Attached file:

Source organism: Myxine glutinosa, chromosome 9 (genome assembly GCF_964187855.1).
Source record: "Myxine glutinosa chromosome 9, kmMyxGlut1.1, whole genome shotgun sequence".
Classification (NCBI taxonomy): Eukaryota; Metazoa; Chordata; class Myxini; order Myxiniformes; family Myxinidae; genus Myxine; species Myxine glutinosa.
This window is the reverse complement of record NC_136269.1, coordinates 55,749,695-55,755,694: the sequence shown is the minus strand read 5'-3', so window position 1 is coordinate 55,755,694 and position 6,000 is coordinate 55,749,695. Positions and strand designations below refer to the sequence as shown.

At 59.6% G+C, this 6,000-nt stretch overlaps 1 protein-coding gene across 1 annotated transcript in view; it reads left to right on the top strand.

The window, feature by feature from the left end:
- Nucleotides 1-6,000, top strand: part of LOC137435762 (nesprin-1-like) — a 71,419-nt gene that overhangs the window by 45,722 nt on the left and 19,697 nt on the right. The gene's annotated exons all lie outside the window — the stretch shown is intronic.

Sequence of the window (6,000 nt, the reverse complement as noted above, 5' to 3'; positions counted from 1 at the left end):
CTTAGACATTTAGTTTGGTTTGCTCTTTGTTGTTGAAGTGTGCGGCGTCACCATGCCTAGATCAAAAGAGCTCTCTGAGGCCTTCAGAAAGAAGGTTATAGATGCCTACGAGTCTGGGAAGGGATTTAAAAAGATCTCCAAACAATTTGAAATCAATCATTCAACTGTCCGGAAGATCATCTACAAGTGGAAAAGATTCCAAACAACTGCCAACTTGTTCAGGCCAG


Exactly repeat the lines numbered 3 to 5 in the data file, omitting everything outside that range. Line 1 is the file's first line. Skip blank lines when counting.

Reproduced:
Classification (NCBI taxonomy): Eukaryota; Metazoa; Chordata; class Myxini; order Myxiniformes; family Myxinidae; genus Myxine; species Myxine glutinosa.
This window is the reverse complement of record NC_136269.1, coordinates 55,749,695-55,755,694: the sequence shown is the minus strand read 5'-3', so window position 1 is coordinate 55,755,694 and position 6,000 is coordinate 55,749,695. Positions and strand designations below refer to the sequence as shown.

At 59.6% G+C, this 6,000-nt stretch overlaps 1 protein-coding gene across 1 annotated transcript in view; it reads left to right on the top strand.